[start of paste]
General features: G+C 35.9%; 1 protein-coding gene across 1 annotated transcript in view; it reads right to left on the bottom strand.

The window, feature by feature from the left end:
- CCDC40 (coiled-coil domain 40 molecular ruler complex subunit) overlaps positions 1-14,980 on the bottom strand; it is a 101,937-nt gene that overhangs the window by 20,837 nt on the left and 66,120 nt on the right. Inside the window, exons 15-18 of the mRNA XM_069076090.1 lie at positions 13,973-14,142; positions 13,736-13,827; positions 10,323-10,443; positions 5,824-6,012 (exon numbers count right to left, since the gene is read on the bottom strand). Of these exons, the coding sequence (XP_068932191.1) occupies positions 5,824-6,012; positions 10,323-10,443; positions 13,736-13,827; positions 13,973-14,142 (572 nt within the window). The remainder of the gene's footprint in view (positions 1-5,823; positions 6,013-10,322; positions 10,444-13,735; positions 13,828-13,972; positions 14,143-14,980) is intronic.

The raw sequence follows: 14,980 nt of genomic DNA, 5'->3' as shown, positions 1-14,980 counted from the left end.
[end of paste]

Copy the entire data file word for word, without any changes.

General features: G+C 35.9%; 1 protein-coding gene across 1 annotated transcript in view; it reads right to left on the bottom strand.

The window, feature by feature from the left end:
- CCDC40 (coiled-coil domain 40 molecular ruler complex subunit) overlaps positions 1-14,980 on the bottom strand; it is a 101,937-nt gene that overhangs the window by 20,837 nt on the left and 66,120 nt on the right. Inside the window, exons 15-18 of the mRNA XM_069076090.1 lie at positions 13,973-14,142; positions 13,736-13,827; positions 10,323-10,443; positions 5,824-6,012 (exon numbers count right to left, since the gene is read on the bottom strand). Of these exons, the coding sequence (XP_068932191.1) occupies positions 5,824-6,012; positions 10,323-10,443; positions 13,736-13,827; positions 13,973-14,142 (572 nt within the window). The remainder of the gene's footprint in view (positions 1-5,823; positions 6,013-10,322; positions 10,444-13,735; positions 13,828-13,972; positions 14,143-14,980) is intronic.

The raw sequence follows: 14,980 nt of genomic DNA, 5'->3' as shown, positions 1-14,980 counted from the left end.